PINETOP-LAKESIDE – How many people can say they have a dinosaur named after them? Well, there is one in the White Mountains — Hazel Wolfe.
Last spring the Wolfes — Hazel, Doug and Chris, were part of a special presentation at the Arizona Museum of Natural History in Mesa. A study published in the journal “Nature, Ecology & Evolution,” co-authored by Doug, along with the name and a model of the subject dinosaur, were revealed to the public for the first time.
Doug has over three decades of working as an earth science researcher, consulting geologist and science educator, specializing in biostratigraphy to interpret ancient environments, and was the principal investigator for the Zuni Basin Paleontologial Project. Hazel has been Doug’s field partner and tour coordinator for over 35 years, and Chris has over a decade of experience with information technologies and also working in the field. The family has started their own research non-profit, the Zuni Dinosaur Institute for Geosciences (ZDIG).
Mesa native Sterling Nesbitt, now a paleontologist and assistant professor at Virginia Tech, was the principal author of the study. Ironically, 21 years ago, Nesbitt was only 16 years-old and a museum volunteer when he went on an expedition led by Doug Wolfe to the Zuni Basin in New Mexico. Nesbitt found fossils which would take 20 years of puzzle-piecing research to identify as a new dinosaur species — a small and distant cousin to T-Rex. It was was a mid-sized, pack-hunting predator who lived about 25 million years before T-Rex. ZDIG notes that the importance of this find is that it provides an critical link between the smaller tyrannosaur ancestors and the giant super predator Tyrannosaurus rex.
Nesbitt named his find Suskityrannus hazelae — Suski for short. Suski is the Zuni word for coyote and hazelae is the species name which Nesbitt chose to honor expedition coordinator, Hazel Wolfe.
Thanks to the forward thinking and vision of Blue Ridge Unified School District and their FAB Lab, and the generous offer of an available building at Blue Ridge, the University of Arizona Cooperative Extension Center offers learning opportunities for community students and community members. Through partnerships with Arizona Game & Fish, Arizona Elk Society, Blue Ridge School, and now Zuni Dinosaur Institute for Geosciences (ZDIG), the public will have access to yet another educational modality under the extension center’s purview. ZDIG’s cast Suskityrannus exhibit skeleton is on display at ZDIG’s room at Blue Ridge and was in part funded by a 2019 Rural Activation Innovation Newtwork (RAIN) STEM grant.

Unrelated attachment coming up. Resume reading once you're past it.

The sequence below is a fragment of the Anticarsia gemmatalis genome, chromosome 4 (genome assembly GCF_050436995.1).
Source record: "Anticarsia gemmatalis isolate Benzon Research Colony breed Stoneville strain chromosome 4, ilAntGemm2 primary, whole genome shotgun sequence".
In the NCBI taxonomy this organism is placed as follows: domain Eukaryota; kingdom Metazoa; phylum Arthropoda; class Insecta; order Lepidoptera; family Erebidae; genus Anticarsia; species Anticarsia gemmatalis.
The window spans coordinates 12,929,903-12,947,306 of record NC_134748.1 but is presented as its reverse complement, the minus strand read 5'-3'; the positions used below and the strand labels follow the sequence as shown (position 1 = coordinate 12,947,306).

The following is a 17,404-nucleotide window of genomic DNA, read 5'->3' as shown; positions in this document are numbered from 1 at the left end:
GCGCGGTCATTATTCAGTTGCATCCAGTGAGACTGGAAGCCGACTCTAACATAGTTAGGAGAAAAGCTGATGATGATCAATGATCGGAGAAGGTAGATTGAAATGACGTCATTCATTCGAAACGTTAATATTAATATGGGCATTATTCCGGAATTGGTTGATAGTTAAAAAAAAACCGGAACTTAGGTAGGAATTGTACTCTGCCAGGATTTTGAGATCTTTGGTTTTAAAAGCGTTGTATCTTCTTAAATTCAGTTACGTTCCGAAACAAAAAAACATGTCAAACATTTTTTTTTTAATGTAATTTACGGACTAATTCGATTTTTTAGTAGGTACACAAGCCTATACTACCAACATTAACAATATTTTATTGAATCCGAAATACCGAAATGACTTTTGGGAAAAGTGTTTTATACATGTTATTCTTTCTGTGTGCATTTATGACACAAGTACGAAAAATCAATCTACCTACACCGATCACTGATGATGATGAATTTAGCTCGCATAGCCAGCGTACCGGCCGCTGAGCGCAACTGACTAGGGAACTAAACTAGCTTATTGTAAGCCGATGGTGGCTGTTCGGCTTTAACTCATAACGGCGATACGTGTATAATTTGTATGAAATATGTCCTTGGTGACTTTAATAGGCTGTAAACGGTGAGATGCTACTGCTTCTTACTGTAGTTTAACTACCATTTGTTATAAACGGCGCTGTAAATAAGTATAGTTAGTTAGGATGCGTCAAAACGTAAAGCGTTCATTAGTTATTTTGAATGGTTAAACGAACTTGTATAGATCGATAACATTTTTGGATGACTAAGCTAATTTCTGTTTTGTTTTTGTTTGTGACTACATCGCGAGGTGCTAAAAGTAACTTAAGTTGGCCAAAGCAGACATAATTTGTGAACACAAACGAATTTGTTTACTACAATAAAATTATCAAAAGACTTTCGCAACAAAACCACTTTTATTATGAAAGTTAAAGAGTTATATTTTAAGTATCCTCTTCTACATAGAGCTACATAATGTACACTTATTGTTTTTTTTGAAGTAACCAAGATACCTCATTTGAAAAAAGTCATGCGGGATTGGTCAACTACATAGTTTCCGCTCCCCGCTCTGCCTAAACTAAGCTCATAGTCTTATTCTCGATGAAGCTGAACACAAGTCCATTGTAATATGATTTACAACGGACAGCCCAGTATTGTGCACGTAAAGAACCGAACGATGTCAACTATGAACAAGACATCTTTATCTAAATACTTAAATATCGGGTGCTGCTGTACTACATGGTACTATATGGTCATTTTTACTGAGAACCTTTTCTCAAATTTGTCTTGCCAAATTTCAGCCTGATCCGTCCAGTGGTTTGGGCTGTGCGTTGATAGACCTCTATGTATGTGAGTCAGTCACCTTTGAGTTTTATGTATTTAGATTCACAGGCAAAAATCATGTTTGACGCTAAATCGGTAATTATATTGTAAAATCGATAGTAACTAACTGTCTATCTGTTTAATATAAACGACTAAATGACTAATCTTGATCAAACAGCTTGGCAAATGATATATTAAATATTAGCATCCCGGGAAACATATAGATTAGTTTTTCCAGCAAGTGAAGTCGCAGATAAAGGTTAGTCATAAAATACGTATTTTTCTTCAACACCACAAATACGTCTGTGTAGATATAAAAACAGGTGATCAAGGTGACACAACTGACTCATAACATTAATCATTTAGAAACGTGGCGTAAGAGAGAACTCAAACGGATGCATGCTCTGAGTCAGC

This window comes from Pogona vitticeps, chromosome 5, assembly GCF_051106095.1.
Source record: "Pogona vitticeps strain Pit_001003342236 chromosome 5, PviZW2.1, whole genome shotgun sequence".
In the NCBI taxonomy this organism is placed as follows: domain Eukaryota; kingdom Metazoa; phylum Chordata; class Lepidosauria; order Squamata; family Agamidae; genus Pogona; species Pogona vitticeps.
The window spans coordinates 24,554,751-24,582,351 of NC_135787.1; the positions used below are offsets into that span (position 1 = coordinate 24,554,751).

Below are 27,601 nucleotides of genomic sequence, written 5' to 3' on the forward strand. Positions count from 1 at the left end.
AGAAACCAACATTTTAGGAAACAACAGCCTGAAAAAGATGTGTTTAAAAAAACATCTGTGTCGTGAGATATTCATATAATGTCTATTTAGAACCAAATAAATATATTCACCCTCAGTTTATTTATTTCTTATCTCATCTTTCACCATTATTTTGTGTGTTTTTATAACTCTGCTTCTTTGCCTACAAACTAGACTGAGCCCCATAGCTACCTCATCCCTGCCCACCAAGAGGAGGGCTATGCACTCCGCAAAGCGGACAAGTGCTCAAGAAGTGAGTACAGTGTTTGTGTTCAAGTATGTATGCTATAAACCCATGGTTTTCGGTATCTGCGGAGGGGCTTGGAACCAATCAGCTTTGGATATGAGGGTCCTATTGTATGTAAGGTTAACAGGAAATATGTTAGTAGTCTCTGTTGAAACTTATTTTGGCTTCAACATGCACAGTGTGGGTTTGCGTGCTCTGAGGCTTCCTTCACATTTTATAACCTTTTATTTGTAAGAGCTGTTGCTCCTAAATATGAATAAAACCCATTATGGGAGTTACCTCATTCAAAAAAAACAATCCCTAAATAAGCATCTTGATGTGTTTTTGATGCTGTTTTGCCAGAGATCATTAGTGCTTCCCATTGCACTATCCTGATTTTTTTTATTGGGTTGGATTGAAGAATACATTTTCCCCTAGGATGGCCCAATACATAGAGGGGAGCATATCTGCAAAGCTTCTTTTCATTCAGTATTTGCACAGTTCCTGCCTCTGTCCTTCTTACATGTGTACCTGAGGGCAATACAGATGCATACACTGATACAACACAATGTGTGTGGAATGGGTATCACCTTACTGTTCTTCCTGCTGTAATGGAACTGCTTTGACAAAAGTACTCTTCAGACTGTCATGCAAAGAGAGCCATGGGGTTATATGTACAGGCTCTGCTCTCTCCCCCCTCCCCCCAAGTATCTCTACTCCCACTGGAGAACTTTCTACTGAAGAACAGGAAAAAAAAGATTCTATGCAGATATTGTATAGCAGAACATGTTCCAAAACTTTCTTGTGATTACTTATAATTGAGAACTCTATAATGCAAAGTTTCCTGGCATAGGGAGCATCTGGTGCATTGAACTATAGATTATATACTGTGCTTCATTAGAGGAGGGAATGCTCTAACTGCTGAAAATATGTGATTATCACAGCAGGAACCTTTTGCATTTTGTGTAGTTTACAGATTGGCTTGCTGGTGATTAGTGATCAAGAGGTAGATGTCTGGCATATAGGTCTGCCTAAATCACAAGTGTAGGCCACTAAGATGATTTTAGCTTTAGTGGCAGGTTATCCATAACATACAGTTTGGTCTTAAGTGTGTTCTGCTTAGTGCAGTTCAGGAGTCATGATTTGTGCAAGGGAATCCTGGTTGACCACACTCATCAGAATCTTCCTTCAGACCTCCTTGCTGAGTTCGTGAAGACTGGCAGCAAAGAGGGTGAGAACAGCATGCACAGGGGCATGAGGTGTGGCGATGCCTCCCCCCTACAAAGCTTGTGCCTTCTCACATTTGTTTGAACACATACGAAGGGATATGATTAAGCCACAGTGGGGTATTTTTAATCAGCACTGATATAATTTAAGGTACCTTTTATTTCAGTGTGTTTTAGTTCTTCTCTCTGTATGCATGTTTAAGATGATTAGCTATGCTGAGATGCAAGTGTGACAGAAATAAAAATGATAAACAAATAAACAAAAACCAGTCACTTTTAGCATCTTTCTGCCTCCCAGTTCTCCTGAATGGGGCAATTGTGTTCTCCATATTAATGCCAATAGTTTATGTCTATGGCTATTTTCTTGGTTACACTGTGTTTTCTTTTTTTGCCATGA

University of Arizona Extension Center Director Steve Gouker, said ZDIG fits in with the Agriculture and 4H youth development mission of the Extension Center. Gouker said many are under the misconception that the facility is only for Blue Ridge, but that is not correct – it is for everyone.
ZDIG has plans to construct a mobile Earth Science Museum which will be known as the ZDIG Dino-Mobile which will take the latest discoveries in earth sciences on the road. Wolfe says, “The Z-DIG Dino-Mobile will bring scientists from the field to the schoolhouse, sharing new scientific research and Earth-Science education with students and communities throughout the Southwest.” The Wolfes will be conducting tours, exhibits and presentations for the White Mountain community.
A grand opening of the ZDIG exhibit and learning center is planned for sometime in October. More information about ZDIG can be found at https://zdig.org